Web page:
-- Doug Riddell (firstname.lastname@example.org), December 22, 1999.
You're right, this is a retired interlocking dating back about 100 years. Our ACL experts will be able to tell you more, but I can give you some highlights to get you started. In the ACL years, the road had two lines through Petersburg. The first was the double-tracked main line through Collier, across the Appomattox and through Ettrick (the current CSX line), and the second connected with the main just north of Collier (at the spot you mentioned) and meandered through downtown. This line was the original ACL main through Petersburg, and interchanged with the N&W near the middle of downtown. It crossed the Appomattox on a low bridge east of the old N&W station (still standing). The old bridge piers and the old right-of-way are still visible, especially during winter time. The "new" mainline was built from the interlocking you mentioned to get past the congestion, grades, and slow running on the old downtown line. The "new" main line connected again with the old line just north of the river. There's no doubt another retired interlocking there too. I think the double-tracked main was built in the teens or twenties as an "ACL Belt Line", similar to the N&W Belt Line which runs north around Petersburg (and interchanges with ACL/SCL/CSX at south Collier). I don't know the name of the interlocking and don't have my library available to look it up. I believe there was a wood interlocking tower there in the old days, which was later replaced by a brick structure in the 1940s or 50s. For most of the passenger train years, N&W passenger trains used this junction to get to Richmond, using ACL tracks to get in and out of Broad Street Station. To a lesser extent, the two roads also used this connection to interchange freight traffic. For many years, ACL also used the N&W yard downtown and also shared the N&W roundhouse (again, near the old N&W station).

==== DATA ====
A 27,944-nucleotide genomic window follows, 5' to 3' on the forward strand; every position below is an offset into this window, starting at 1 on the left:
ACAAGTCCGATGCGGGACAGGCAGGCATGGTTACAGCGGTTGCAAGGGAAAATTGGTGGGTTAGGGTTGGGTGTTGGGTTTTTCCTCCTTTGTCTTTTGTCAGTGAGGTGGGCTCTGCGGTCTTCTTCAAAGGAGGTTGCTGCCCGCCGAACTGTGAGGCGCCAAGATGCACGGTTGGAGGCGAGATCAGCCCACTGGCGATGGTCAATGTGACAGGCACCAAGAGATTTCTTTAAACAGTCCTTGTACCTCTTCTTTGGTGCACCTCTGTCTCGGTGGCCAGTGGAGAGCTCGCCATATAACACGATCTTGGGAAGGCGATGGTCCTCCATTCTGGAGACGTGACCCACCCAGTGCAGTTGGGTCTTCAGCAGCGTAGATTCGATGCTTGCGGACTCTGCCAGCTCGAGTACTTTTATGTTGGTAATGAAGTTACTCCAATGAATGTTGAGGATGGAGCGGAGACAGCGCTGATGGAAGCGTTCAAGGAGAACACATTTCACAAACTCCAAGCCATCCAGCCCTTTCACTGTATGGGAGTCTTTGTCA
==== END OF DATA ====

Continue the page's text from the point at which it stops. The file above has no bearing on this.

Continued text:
-- John Golden (Golden1014@yahoo.com), December 22, 1999.